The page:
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We could be entering a future that none of us wants to face, a future in which we will be much poorer, a future in which we realize that everything Barack Obama tried only made things worse.

Most economists are debating whether the United States has led the world into a V-shaped recession, marked by sharp economic decline and an equally quick recovery, or a U-shaped recession, which takes a while to get under way but lasts a long time and takes a long time to climb out of.

But a minority of economists and economic analysts believe what's happening is L-shaped. We are witnessing a global economic contraction resulting from years of artificial growth fuelled by personal, corporate and governmental debt. When we reach bottom, they say, we will stay there. Globalism will collapse, and deflation and depression will stalk the land.

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A 'lost decade' for the world economy is quite possible

"A 'lost decade' for the world economy is quite possible," wrote Peter Boone, Simon Johnson and James Kwak in a much-discussed online analysis earlier this year on the website Baseline Scenario. "There will be some episodes of incipient recovery, as there were in Japan during the 1990s, but this will prove very hard to sustain."

If so, the market recoveries and encouraging reports of the past few days are nothing but a dead-cat bounce: temporary phenomena masking an ongoing decline.

At a Japan Society symposium in Toronto yesterday, several economists and analysts revealed they had reached the same conclusion (http://business.theglobeandmail.com/crashandrecover).

Canadians must face "the very real possibility that not only could the systemic global credit crisis and the spreading U.S. balance-sheet recession lead to a lost decade or worse for the global economy," predicted veteran analyst William Macdonald in his written submission, "it could also lead to the breakdown of the globalization project itself."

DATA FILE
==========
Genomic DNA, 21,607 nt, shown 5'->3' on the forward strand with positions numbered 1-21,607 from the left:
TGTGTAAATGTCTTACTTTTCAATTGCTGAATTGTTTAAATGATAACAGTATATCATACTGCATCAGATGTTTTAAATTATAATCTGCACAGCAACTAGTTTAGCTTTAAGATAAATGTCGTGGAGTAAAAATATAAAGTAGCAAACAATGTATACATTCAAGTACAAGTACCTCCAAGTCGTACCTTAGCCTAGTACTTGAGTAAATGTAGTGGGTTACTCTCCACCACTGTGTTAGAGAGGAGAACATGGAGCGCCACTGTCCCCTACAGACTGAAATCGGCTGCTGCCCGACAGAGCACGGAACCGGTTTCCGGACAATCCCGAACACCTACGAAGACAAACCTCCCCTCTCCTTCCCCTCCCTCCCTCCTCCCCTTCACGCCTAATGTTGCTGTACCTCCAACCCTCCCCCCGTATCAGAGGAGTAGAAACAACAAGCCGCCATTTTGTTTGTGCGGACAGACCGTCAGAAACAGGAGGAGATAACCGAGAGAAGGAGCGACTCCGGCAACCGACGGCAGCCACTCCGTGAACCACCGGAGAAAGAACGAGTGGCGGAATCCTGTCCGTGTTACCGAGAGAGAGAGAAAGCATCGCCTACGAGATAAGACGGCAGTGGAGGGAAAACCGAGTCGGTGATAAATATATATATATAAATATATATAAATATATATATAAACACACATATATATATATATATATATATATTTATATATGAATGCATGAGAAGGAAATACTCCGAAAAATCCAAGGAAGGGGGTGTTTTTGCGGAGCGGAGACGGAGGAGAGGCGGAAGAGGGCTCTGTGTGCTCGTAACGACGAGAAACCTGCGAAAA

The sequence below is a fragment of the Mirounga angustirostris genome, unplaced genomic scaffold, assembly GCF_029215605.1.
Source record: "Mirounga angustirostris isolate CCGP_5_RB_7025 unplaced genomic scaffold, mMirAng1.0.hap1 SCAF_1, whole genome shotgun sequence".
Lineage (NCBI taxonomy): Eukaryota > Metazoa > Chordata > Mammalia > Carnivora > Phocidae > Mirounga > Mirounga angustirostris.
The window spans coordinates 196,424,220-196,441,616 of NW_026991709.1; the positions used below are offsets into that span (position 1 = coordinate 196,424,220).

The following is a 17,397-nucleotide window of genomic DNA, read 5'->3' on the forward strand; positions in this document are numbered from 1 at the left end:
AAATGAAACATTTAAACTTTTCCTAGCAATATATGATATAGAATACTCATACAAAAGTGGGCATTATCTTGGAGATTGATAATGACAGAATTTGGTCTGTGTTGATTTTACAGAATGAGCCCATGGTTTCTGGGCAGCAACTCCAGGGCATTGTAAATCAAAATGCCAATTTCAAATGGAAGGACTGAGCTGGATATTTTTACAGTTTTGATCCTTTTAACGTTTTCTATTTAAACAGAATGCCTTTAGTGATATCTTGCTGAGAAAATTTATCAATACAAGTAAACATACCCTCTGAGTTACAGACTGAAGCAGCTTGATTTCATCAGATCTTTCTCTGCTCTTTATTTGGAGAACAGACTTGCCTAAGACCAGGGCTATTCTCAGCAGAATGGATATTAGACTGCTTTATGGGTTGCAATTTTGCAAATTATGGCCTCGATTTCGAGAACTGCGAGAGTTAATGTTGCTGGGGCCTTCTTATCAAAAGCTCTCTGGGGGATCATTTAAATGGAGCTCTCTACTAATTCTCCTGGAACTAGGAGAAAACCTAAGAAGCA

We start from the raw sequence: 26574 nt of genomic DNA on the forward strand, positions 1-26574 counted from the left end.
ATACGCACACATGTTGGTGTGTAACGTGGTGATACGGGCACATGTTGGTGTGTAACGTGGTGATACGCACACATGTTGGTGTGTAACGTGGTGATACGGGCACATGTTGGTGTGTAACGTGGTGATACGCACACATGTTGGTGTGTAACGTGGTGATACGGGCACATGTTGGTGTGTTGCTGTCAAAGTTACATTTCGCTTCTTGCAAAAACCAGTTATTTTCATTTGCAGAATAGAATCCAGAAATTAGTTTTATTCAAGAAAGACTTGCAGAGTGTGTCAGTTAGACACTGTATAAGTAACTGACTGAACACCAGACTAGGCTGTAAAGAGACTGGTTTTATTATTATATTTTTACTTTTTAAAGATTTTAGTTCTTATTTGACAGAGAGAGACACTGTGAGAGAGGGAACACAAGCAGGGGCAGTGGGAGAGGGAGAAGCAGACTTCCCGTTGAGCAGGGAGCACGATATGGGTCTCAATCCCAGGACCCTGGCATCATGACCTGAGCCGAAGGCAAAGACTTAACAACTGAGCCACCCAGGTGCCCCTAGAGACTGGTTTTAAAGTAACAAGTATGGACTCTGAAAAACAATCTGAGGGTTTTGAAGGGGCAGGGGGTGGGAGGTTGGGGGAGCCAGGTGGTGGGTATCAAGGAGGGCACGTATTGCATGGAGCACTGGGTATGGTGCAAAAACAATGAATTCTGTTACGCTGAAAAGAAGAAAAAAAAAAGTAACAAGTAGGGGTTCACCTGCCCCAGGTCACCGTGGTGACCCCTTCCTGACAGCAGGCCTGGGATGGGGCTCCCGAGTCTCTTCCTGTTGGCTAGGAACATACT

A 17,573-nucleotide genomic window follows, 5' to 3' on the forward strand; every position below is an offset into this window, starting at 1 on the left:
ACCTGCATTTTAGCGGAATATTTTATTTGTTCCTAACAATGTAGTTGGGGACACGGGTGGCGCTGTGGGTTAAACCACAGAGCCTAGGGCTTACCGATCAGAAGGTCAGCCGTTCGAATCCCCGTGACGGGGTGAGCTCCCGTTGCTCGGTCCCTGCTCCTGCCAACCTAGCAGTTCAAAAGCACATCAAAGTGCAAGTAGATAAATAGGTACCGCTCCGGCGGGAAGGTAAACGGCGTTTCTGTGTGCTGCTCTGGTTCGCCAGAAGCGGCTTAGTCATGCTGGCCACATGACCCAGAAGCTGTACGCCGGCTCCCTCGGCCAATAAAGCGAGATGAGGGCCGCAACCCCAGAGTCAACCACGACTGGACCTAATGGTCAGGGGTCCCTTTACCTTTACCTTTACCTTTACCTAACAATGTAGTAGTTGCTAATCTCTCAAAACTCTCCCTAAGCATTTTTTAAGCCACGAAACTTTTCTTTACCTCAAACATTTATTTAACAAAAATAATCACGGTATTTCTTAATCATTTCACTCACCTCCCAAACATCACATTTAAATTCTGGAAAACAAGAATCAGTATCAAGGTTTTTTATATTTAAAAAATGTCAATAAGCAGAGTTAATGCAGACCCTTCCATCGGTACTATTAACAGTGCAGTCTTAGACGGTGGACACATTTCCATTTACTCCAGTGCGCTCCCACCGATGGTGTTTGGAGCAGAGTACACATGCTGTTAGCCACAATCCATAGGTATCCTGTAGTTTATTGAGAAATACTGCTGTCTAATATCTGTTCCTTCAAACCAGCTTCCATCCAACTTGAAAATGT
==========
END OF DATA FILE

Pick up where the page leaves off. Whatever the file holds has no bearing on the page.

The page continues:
A balance-sheet recession is unlike other recessions. Even the healthiest corporations fear bankruptcy, as demand plummets. In response, executives apply all revenue to corporate debt, in an effort to right the balance sheet. Fearful consumers do the same thing, creating a vortex of falling demand, declining revenue, curtailed investment, bankruptcies and rising unemployment.

This has been happening in Japan since the early 1990s. But at least Japan has been able to cushion its decline through export earnings. If the entire planet is in recession, who is there to export to?

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U.S. financial analyst Martin Weiss, in a white paper he released last week, believes that a second Great Depression is already under way. If his and similar analyses are correct, then the Obama administration is doing everything wrong. Throwing billions at trying to remove and resell the toxic assets that banks accumulated is a waste of time, because those assets are worthless and should be written off.

Worse, according to some, Mr. Obama's $3.6-trillion budget, with its emphasis on health care, education and energy reform, wastes money that is needed to combat the coming depression. It robs the economy of future growth by piling on debt. And it depletes the President's political capital.

Doomsayers on the left believe the solution is to temporarily nationalize much of the financial sector, and to massively stimulate all economies, regardless of the cost. Those on the right believe the federal government should let failing institutions fail, to cleanse the system, while cutting back on deficits.

"An economic depression, although traumatic, is not the end of the world," Mr. Weiss concludes. "Moreover, if managed wisely, it can deliver fundamental benefits: a cleansing of excess debts, a reduction in the cost of living, and a firmer foundation for subsequent growth." Most people will find this slender consolation.

Mr. Obama believes all this is false. The February stimulus is working, he and his supporters argue, and recovery will begin later this year or early next year; the banking system can be rescued without resorting to nationalization or liquidation; and now is precisely the time to tackle the reforms in health care, education and energy that will equip the U.S. economy to compete when good times return.

There's an old saying: "He was often wrong but never in doubt." This is as true of economists as it is of columnists. All we can do is pray that Mr. Obama and those who advise him are right, even if, in the small, dark hours, we fear for what might come.

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